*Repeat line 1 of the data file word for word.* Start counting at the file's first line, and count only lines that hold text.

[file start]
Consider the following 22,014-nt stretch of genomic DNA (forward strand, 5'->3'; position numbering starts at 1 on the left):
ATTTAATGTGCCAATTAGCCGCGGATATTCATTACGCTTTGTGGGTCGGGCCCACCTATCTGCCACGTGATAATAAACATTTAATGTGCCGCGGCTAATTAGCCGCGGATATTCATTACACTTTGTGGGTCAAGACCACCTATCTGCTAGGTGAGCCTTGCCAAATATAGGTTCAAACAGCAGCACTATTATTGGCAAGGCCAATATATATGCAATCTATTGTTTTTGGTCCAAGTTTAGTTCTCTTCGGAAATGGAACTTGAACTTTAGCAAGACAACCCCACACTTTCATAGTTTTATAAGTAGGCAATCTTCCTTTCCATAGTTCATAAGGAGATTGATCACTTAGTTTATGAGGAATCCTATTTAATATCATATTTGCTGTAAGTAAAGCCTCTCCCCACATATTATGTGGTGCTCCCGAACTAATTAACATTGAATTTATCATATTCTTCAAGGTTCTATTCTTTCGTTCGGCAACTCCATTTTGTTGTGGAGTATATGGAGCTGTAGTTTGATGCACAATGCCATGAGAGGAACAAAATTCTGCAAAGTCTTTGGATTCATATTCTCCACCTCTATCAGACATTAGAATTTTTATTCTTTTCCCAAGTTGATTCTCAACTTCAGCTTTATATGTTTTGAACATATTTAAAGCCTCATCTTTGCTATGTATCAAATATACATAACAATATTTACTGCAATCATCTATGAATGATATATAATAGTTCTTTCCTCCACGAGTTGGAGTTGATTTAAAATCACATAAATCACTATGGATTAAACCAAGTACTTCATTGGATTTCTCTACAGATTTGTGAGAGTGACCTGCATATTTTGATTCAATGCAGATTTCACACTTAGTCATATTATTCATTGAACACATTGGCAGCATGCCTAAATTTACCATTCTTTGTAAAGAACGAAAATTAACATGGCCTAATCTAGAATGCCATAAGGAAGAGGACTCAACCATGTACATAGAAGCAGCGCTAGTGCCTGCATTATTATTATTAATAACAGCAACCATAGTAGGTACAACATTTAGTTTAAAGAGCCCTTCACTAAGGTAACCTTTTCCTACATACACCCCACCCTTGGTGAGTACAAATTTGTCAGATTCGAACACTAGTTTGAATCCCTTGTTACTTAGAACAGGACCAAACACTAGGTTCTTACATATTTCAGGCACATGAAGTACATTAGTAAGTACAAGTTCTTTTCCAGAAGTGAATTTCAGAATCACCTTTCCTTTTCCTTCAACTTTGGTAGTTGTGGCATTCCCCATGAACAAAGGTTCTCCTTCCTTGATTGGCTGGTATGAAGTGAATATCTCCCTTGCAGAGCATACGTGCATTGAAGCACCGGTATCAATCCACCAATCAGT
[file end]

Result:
Consider the following 22,014-nt stretch of genomic DNA (forward strand, 5'->3'; position numbering starts at 1 on the left):